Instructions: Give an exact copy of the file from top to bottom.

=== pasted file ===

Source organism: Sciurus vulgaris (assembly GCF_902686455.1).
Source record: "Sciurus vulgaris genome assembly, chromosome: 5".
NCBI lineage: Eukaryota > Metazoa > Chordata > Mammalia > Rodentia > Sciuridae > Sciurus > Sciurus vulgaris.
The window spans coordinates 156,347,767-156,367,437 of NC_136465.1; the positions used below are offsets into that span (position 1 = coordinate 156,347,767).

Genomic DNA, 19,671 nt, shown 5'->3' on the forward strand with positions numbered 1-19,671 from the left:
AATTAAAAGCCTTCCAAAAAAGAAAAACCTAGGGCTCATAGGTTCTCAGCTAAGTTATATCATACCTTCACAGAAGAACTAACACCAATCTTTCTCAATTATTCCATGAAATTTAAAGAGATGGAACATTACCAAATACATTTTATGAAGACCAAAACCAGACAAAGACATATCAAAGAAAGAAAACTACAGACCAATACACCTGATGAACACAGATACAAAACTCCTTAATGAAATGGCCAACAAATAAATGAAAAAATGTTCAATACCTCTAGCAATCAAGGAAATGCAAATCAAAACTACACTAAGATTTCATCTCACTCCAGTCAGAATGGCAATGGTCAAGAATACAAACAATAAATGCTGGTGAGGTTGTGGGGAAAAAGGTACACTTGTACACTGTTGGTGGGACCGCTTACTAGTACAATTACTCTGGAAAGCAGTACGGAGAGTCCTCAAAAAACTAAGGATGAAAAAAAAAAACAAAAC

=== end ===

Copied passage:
Source organism: Sciurus vulgaris (assembly GCF_902686455.1).
Source record: "Sciurus vulgaris genome assembly, chromosome: 5".
NCBI lineage: Eukaryota > Metazoa > Chordata > Mammalia > Rodentia > Sciuridae > Sciurus > Sciurus vulgaris.
The window spans coordinates 156,347,767-156,367,437 of NC_136465.1; the positions used below are offsets into that span (position 1 = coordinate 156,347,767).

Genomic DNA, 19,671 nt, shown 5'->3' on the forward strand with positions numbered 1-19,671 from the left:
AATTAAAAGCCTTCCAAAAAAGAAAAACCTAGGGCTCATAGGTTCTCAGCTAAGTTATATCATACCTTCACAGAAGAACTAACACCAATCTTTCTCAATTATTCCATGAAATTTAAAGAGATGGAACATTACCAAATACATTTTATGAAGACCAAAACCAGACAAAGACATATCAAAGAAAGAAAACTACAGACCAATACACCTGATGAACACAGATACAAAACTCCTTAATGAAATGGCCAACAAATAAATGAAAAAATGTTCAATACCTCTAGCAATCAAGGAAATGCAAATCAAAACTACACTAAGATTTCATCTCACTCCAGTCAGAATGGCAATGGTCAAGAATACAAACAATAAATGCTGGTGAGGTTGTGGGGAAAAAGGTACACTTGTACACTGTTGGTGGGACCGCTTACTAGTACAATTACTCTGGAAAGCAGTACGGAGAGTCCTCAAAAAACTAAGGATGAAAAAAAAAAACAAAAC